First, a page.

Team GB women want to keep Olympic bounce
Leading footballers hope for increased attendances to follow London 2012 coverage
Glenn Moore is Football Editor for The Independent and a Uefa B licence holder. Glenn has worked for the Independent newspapers since 1993, initially as cricket correspondent of the Independent on Sunday, subsequently as football correspondent of The Independent before becoming football editor in 2004.
Saturday 18 August 2012
Tomorrow, 20 days after playing Brazil, at Wembley, in front of 70,584 spectators, Alex Scott will return to club football. It is first v second as Scott's Arsenal are hosted by Everton. Six other members of the Team GB Olympic team that beat Brazil are likely to be playing, including goalscorer Steph Houghton. The crowd, though, will be rather smaller, about 70,000 smaller. So will the venue, Evo-Stik Northern Premier League Marine FC's humble Arriva Stadium, which is so hemmed in by housing one touchline has no room for fans, just netting, to keep wayward passes from landing in back gardens.
"It's not Wembley, but it's a blessing going back into club football," Scott said yesterday. "The day after we were knocked out [by Canada, in the quarter-finals] I went back home and thought, 'now what?'" Scott got over the initial ennui by returning to the Olympic Village and watching sport, notably Usain Bolt in the 100m, but that only delayed the post-Games hangover. "So I'm glad the second half of the [FA Women's Super League] season has started," she added. "Now we have to build on the Olympics and try and grow the league."
"The challenge," said Kelly Simmons, head of national game at the Football Association, is two-fold. "We have to try and get those who saw GB play, and know players like Steph and Alex, to support the England team. We've a really important game coming up against Croatia at Walsall [19 September], which if we win will take the team to the 2013 European Championship in Sweden. And we have to use the profile of the Olympians to get people to come and watch the Super League. Sixteen of the 18 GB Olympic players are in the WSL."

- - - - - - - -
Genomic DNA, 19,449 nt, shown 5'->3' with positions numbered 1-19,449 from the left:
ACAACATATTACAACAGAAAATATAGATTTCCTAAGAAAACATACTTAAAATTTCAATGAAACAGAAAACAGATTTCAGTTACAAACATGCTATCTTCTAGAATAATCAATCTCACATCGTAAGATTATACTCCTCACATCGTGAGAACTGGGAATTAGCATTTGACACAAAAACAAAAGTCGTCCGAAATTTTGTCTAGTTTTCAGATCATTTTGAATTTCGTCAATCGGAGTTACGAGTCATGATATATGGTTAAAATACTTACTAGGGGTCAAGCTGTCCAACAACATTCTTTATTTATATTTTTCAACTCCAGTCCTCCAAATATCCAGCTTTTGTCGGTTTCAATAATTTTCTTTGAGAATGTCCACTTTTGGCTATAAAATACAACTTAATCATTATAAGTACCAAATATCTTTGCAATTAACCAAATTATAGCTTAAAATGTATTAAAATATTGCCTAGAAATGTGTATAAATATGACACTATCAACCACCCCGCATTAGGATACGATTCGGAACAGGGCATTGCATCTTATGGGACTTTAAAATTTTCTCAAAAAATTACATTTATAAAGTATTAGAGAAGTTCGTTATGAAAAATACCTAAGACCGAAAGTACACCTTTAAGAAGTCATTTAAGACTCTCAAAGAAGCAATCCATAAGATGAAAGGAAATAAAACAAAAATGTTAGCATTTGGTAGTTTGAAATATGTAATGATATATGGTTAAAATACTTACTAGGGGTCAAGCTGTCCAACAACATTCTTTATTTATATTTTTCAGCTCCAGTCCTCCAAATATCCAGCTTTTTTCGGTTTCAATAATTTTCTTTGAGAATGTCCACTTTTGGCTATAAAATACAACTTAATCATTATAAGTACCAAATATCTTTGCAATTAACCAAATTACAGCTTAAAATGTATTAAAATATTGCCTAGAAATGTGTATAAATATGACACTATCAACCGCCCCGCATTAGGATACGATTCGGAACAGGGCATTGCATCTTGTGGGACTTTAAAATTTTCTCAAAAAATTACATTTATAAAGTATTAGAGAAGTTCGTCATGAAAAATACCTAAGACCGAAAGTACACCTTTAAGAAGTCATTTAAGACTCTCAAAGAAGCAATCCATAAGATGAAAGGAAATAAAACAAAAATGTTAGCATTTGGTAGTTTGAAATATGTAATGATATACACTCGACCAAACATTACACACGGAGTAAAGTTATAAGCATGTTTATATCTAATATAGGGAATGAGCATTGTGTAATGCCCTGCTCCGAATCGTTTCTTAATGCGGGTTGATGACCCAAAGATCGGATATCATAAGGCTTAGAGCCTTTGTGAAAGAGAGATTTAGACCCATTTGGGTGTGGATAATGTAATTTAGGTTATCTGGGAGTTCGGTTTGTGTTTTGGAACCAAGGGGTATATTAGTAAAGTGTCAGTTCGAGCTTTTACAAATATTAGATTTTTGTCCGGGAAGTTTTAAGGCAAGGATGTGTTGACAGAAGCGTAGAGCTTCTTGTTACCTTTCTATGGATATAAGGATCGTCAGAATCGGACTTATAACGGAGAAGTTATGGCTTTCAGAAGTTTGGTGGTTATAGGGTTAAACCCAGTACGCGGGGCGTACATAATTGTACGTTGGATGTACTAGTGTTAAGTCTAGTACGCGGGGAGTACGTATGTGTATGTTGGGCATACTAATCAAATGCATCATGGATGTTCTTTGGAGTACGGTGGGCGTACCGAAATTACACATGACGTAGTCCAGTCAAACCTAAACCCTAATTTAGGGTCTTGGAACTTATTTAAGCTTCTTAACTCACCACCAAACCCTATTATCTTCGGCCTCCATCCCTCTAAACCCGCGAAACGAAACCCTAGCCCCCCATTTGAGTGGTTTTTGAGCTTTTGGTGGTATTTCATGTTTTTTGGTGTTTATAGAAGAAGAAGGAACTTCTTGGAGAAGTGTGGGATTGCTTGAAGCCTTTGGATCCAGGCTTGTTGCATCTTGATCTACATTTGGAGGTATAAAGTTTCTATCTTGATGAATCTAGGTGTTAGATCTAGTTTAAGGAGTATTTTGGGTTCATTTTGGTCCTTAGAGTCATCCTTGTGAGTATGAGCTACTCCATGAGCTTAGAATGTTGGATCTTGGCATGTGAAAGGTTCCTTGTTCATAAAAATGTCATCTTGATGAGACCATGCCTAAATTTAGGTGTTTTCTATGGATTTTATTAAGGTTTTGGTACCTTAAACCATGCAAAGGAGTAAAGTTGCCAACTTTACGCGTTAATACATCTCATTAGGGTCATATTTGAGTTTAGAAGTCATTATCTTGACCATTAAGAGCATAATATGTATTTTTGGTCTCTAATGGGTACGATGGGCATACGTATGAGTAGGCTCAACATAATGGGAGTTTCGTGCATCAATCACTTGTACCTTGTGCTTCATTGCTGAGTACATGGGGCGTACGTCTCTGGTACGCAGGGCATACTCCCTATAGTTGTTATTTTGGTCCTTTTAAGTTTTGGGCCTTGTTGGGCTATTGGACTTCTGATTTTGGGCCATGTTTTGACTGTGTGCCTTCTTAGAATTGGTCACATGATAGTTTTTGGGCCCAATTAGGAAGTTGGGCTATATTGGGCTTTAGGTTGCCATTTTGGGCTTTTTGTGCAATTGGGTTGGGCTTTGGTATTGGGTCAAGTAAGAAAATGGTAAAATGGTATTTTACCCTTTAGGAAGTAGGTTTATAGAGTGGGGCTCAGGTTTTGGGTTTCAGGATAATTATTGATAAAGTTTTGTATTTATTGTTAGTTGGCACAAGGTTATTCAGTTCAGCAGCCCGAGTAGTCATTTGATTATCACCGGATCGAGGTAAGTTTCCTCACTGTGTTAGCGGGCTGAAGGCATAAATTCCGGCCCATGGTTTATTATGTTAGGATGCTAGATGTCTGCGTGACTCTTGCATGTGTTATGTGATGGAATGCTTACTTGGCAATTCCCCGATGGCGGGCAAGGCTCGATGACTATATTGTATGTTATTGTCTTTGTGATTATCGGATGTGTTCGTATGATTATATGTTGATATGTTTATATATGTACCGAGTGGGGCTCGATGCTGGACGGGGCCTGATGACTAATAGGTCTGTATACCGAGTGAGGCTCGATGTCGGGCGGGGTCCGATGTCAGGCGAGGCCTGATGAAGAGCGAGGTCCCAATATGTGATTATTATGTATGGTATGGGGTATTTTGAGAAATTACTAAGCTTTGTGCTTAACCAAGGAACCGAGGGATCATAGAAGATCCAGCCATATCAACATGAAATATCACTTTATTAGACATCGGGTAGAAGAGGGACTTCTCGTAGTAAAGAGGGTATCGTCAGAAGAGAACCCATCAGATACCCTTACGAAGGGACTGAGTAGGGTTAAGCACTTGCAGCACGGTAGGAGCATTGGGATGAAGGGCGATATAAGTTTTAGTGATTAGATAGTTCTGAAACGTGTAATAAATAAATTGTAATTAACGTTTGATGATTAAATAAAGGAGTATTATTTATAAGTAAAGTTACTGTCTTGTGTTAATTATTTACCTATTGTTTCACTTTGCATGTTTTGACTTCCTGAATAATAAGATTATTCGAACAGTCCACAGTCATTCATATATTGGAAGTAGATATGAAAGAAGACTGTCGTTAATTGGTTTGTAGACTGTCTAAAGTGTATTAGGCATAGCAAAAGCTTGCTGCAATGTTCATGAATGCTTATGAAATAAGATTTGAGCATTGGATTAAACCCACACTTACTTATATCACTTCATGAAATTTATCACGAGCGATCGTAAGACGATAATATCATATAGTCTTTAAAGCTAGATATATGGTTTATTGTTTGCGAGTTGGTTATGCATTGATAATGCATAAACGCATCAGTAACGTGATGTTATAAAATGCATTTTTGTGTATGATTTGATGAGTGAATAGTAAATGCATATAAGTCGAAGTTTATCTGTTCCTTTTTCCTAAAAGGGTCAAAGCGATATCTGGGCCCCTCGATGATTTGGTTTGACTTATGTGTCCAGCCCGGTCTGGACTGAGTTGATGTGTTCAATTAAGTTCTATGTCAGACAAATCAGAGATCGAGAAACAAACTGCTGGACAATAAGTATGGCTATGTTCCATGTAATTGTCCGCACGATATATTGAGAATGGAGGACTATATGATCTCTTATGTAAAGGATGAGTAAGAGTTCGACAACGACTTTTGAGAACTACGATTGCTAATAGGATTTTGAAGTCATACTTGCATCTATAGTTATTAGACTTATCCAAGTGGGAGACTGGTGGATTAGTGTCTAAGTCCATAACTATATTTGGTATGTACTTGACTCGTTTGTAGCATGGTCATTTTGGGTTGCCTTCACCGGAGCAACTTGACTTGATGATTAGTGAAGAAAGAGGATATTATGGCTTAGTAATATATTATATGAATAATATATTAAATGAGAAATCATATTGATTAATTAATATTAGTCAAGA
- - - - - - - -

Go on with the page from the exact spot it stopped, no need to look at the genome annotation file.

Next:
Last year was the WSL's first. Gates increased by 600 per cent on those previously achieved by the Women's Premier League but, even with a spike after England reached the World Cup quarter-finals in Germany, that only translated into an average attendance of 550. Gates were similar in the first half of the WSL season despite the uplift of a 5,052 attendance when Arsenal played a match at the Emirates. "Our gates are good for domestic women's sport," noted Simmons. "We are hoping there will now be a post-Olympic boost as there was after the World Cup when a team like Everton, who had players like Jill Scott and Fara Williams, went from averaging 500 to about 1,200."
But even Arsenal, European champions in 2007 and far more successful than the club's men's team in recent years, usually play in front of fewer than 1,000, at Borehamwood. Most clubs play at non-league grounds, often on poor pitches, especially, this being a summer league, in the first half of the season in the immediate aftermath of the men's campaign. Doncaster play at the Keepmoat and Everton have played on the astroturf at Widnes, but Simmons thinks the immediate future lies in purpose-built stages such as Bristol Academy's 1,500-capacity ground.
In October, the FA will publish a strategy for the future of the women's game. This is the second season of what has become a three-year, £3m FA commitment to WSL, but both the ESPN TV deal and Continental Tyres League Cup sponsorship expire this year. "We do need to build the fan base," said Simmons. "It adds credibility and provides revenue." It is affordable, accessible, family-friendly. Lots of people remarked on how much they enjoyed the atmosphere at the Olympic matches."
It is certainly affordable. The most expensive league tickets are £6 while the England match is a fiver. Given 92 per cent of fans said tickets for the men's game were too expensive, in a survey this week by the Football Supporters' Federation, the women's game offers a cut-price alternative.
A second division, allowing promotion and relegation, is the aim and Alex Scott would like to see oversees players arriving to raise the standard further. However, she knows from experience, having played in the US Women's Professional Soccer league with Boston Breakers when the competition went bust last year, it must be, she said, "small steps at a time".
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